Now that you’ve got your own publishing company, it’s up to you to determine how this whole operation is going to work. You’re officially a business owner, which means everyone involved is looking to you to run the show.

Sounds like a lot of pressure, but with some careful planning, you’ll at least have a framework to start from. Plus, you’ve already got a business plan to help you stay focused on your goals, priorities, and strategies.

Let’s take a closer look at the things you’ll need to consider before you officially open shop. 

Processes and Guidelines

If you plan to publish the work of other authors, consider what the editorial process will look like. How will you acquire new titles? What standards must they meet in order to warrant the time and resources you’ll have to invest in them? 

Don’t just look for quality writing and a good story. You’re creating a brand and trying to compete in a saturated publishing industry. Consider what it means for a novel to align with your vision and what it will take to stand out in your target market.

Once you’ve selected a book, then what? How will you determine what you’re willing to offer the author in terms of advance and royalties? What will the contract look like? Again, it’s a good idea to consult with a lawyer on this.

From there, decide what factors will go into setting up your publishing schedule. How many books do you hope to publish in a year? Do you plan to do any season-specific releases, like holiday-themed books? 

How much time will you give yourself to deliver editorial feedback? How much time should you give an author to make changes? Once the content is ready, how long will it take for line editing, formatting, and packaging?

Remember to factor book launch strategies into your publishing calendar. Determine what you’ll need to do to create buzz and generate preorders. These details are important even if the only books you plan to publish are your own.

Of course, your systems are bound to change as you execute them. It’s important to adapt according to the market and your own capabilities, so leave a little room for flexibility.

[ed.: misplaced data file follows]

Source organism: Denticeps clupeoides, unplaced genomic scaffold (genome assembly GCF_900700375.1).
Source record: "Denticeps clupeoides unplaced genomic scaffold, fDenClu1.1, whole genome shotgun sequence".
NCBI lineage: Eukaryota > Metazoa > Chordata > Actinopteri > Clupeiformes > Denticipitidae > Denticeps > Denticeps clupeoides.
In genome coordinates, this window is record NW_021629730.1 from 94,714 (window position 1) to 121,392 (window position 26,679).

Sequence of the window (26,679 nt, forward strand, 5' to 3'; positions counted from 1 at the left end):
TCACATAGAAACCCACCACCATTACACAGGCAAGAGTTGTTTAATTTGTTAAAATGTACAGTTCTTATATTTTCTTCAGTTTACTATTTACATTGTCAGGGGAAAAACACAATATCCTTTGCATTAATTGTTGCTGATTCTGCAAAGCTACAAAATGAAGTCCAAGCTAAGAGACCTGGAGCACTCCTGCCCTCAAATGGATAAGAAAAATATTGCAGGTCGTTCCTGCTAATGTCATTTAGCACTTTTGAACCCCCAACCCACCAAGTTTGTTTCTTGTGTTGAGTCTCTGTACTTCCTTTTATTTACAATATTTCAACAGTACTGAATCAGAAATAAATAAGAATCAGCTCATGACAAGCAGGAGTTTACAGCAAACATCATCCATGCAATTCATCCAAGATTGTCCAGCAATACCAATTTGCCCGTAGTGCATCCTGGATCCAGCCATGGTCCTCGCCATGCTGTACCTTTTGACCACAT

Building Your Team

When you first start a publishing company, you’ll probably want to hire other professionals on a contract basis. It’s just simpler and more affordable. Once you’ve had some success and are ready to grow your business, you might consider hiring employees.

Depending on your own skill set, you might choose to work with professionals like a developmental editor, line editor, cover designer, and/or marketing specialist. You might be able to handle one or some of these jobs yourself successfully. If you’ve already published a few books, you probably know what you do well. 

Ultimately, the key to building a great publishing team is being honest with yourself about your own skill set. You might save money by handling line editing or cover design yourself, but if you can’t do expert-level work, your readers will notice and point it out.

Having a logo and business name won’t make up for a product that your target audience perceives as amateur.

Financial Management

A pair of hands hold a perfect ball made of $100 bills.

Let’s talk money. More specifically, let’s discuss what you’ll have to pay for upfront and where you can find the cash when you don’t have any books out there yet.

These are things you’ll want to think about when you first create your business plan and on an ongoing basis. Your business can only thrive and survive in the long term if you can get more money flowing in than going out before your resources run out.

What Goes in the Budget

You’ll likely have to make some tricky decisions about which business expenses to prioritize and which to skip, at least while your publishing company is still young.

This is not an exhaustive list, but remember to account for things like:

  • Annual taxes and fees associated with registering and licensing a business
  • Office supplies and equipment
  • ISBNs (international standard book numbers—you’ll need one for every book you publish)
  • Copyright registration fees